With Big Universe, District Discovers New Frontier for Engagement and Exploration
February 18, 2011—When Julie Bohnenkamp, director of technology at Center Grove Community School Corporation ten miles south of downtown Indianapolis, decided to invest in an online reading and writing tool called Big Universe, she thought she was onto something.
Her district had won a state grant aimed at improving literacy with tech-rich classrooms and as a result Bohnenkamp sought a content resource that would perfectly complement her district’s recent 1:1 computing initiative and 2,000 new machines. During her investigation, she discovered BigUniverse.com, an online reading and writing community for grades pre-K through 8 with a large library of online books, an online writing and publishing tool, a bookshelf-sharing feature, and many supporting tools such as reading logs and more. It appeared to be just the tool for anytime-anywhere reading and writing and would give her educators the necessary tools to differentiate instruction, teach balanced literacy and monitor student progress. “Big Universe is so flexible, with such a huge online library and with such a good writing feature, I had very high hopes for it,” says Bohnenkamp.
It was not long before she knew she was onto something.
Within minutes of observing one of the first classes in her elementary school pilot use Big Universe in acomputer lab, she saw some amazing things. One young boy immediately began selecting books on tanks and other military subjects. Bohnenkamp asked him about his choices and the student said, “My dad is away in Afghanistan.” She saw other male students selecting books on motorcycles and boats and female students gravitating towards fiction. Finally, she saw an ESL (English as a Second Language) student choosing audio books, “taking it upon himself to take out his earbuds and start listening as he followed along on the screen.”
“There was immediate differentiation,” says Bohnenkamp. “Each student was instantly and eagerly looking for books on subjects they were interested in. We were truly meeting them where they were at.”
Before the one-year pilot with one elementary school was finished, Big Universe founder and CEO Anil Hemrajani contacted Bohnenkamp with news that the school was the product’s biggest user. He wanted to know if he and some of his staff could come analyze how the school’s teachers and students were using Big Universe.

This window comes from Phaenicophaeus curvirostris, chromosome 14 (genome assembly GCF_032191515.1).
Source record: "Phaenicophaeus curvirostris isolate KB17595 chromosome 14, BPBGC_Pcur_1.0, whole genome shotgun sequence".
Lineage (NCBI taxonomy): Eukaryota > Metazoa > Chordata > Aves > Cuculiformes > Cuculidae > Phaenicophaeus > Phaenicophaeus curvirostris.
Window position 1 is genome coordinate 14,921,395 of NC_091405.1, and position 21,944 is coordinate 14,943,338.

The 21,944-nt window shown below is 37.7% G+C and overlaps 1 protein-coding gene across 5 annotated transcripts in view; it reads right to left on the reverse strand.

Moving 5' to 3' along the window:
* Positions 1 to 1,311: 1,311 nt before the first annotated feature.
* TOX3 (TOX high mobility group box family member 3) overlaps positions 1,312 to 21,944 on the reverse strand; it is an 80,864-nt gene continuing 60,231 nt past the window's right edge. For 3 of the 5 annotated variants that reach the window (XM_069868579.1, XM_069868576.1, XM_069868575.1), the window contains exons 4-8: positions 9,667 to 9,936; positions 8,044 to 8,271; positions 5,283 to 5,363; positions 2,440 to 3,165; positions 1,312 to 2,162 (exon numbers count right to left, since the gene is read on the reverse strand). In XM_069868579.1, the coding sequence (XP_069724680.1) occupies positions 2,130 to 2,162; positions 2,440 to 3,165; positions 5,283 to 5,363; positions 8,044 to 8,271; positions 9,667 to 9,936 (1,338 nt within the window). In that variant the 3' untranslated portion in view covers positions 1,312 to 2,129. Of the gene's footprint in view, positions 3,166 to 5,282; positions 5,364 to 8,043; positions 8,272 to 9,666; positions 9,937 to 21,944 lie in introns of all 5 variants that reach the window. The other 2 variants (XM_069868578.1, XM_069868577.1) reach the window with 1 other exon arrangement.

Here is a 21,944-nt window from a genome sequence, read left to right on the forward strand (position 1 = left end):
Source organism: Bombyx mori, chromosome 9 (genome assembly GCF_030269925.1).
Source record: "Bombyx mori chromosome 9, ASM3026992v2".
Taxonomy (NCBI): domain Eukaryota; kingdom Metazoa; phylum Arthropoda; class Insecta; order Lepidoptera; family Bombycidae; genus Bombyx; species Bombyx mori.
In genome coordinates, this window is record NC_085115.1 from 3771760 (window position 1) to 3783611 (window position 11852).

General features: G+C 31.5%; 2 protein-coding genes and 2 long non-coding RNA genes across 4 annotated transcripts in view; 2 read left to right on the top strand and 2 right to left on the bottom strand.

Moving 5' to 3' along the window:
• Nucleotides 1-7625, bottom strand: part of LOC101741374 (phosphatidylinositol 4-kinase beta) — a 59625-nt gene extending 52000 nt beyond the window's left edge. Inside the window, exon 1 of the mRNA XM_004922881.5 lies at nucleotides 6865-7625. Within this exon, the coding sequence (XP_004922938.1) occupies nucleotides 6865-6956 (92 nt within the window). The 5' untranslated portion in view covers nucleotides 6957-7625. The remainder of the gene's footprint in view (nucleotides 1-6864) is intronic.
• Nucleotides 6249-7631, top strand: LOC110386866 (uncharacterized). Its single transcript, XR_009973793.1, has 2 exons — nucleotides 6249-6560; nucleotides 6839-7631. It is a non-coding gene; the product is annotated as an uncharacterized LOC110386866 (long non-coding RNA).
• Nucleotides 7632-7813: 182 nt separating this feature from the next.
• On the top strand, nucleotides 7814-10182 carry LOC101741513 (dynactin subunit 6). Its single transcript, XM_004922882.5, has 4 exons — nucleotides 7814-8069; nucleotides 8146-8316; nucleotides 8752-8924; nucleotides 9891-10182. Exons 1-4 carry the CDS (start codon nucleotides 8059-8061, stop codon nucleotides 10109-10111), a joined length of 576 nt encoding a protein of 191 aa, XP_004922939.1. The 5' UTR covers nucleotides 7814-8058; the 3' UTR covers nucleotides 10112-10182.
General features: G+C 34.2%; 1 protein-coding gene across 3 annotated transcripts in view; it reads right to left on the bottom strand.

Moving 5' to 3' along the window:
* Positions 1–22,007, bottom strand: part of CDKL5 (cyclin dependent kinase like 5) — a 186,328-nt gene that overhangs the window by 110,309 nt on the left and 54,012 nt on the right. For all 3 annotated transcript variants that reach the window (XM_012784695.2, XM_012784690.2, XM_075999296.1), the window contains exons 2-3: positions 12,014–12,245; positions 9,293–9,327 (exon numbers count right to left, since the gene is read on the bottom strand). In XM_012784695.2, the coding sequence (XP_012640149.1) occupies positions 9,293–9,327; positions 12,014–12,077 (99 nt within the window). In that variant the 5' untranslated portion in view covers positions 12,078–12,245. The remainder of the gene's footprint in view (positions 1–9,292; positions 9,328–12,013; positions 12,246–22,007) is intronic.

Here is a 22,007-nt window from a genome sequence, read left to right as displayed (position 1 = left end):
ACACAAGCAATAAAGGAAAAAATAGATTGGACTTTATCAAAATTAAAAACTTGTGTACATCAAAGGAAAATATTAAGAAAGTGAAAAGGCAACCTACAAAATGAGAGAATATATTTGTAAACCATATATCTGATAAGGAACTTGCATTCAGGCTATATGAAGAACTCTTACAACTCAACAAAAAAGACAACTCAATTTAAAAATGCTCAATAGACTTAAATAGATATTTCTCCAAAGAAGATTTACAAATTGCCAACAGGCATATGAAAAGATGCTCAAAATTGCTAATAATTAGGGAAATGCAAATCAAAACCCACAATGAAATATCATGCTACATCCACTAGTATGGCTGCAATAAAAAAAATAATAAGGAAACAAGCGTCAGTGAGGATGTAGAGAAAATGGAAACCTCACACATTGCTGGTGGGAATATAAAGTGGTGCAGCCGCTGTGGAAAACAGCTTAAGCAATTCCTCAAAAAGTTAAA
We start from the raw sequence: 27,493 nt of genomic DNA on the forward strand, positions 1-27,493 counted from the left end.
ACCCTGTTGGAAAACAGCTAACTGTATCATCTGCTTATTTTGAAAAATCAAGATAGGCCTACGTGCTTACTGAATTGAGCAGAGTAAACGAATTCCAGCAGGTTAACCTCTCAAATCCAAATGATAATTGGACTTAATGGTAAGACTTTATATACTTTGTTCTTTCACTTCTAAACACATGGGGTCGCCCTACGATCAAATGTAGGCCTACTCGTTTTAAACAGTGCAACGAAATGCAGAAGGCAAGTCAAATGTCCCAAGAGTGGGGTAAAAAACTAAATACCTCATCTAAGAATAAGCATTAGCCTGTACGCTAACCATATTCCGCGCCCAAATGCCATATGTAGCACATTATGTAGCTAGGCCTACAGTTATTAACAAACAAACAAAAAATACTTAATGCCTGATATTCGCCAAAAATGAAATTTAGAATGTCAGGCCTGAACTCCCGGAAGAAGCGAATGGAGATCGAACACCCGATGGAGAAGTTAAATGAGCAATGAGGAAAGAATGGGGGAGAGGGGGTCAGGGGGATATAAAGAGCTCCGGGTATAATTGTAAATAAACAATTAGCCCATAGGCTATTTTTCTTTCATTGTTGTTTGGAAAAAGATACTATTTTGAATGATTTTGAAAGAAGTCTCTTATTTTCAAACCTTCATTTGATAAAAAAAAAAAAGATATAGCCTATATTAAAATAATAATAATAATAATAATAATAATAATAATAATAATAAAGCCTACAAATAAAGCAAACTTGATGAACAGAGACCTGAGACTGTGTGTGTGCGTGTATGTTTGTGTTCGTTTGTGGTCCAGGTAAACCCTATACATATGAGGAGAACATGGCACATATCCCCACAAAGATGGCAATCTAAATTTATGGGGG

“Sometimes tools are embraced,” says Bohnenkamp, a veteran of both K–12 and higher education, “sometimes not.”
The keys to stellar success
There are several keys to Big Universe’s success believes Bohnenkamp. The students “like to make their own selection. The site is very visual. They can write their own stories and publish them for their friends and peers to see. And there’s a social networking aspect to it. They can make reading recommendations to their friends and see what their friends are reading.”
Bohnenkamp stresses the personalized selection that Big Universe offers students. “Students are put on the same playing field in that they can read what they’re comfortable with. There’s no embarrassment. They are in front of a computer, engaging with the book, without other students as audience to judge. It’s easy and it’s safe.”
Teachers appreciate that all the material is leveled by grade and there is a wide selection of science, social studies, language arts, math and fiction. Today, Big Universe has 24 publisher partners, nearly 3,000 online books and over 40,000 members from 153 countries. “It’s very easy to identify books that correlate to what teachers are teaching,” stresses Bohnenkamp.
Student-driven, not teacher-driven
Finally, explains Bohnenkamp, there is an aspect that students and teachers both like. “The beauty of Big Universe is that it’s not teacher-driven, but student-driven. Once in the site, students are free to explore. There is not a lot of labor for the teacher. There are features to bring the teacher in, but teachers don’t have to be an expert on it to start and for their students to begin using it effectively. The most difficult that Big Universe is going to get is logging on. It’s that easy and intuitive.”
Hemrajani, the CEO of Big Universe, states: “It has been amazing to see all the different ways schools like
Julie’s are using our product to further learning. We see it used in classrooms on interactive whiteboards and computers, in libraries and media labs for independent reading or writing workshops, and by reading andwriting specialists for differentiated instruction. And, of course, at home for reading and writing independently or along with the parents. I believe we start improving the world we live in by educating our children and my hope is that Big Universe will help reverse the problems of illiteracy, high drop-out rates and falling core-subject mastery.”
Expanding and engaging
This year, Center Grove Community School Corporation rolled Big Universe out to all five of their elementary schools. Teachers are incorporating the tool into their students’ computer lab and classroom time. Students can also access the site at home and Bohnenkamp plans to launch a summer reading program utilizing Big Universe. The district might expand Big Universe into the two middle schools for special education instruction. While it is too early to tell if Big Universe is impacting scores, she says “engagement is definitely up.”
For more information
If you would like additional information about Big Universe or if you would like to purchase Big Universe for your schools, please contact ENA Consortium Program Manager Kylie McGee at firstname.lastname@example.org or (615) 312-6083.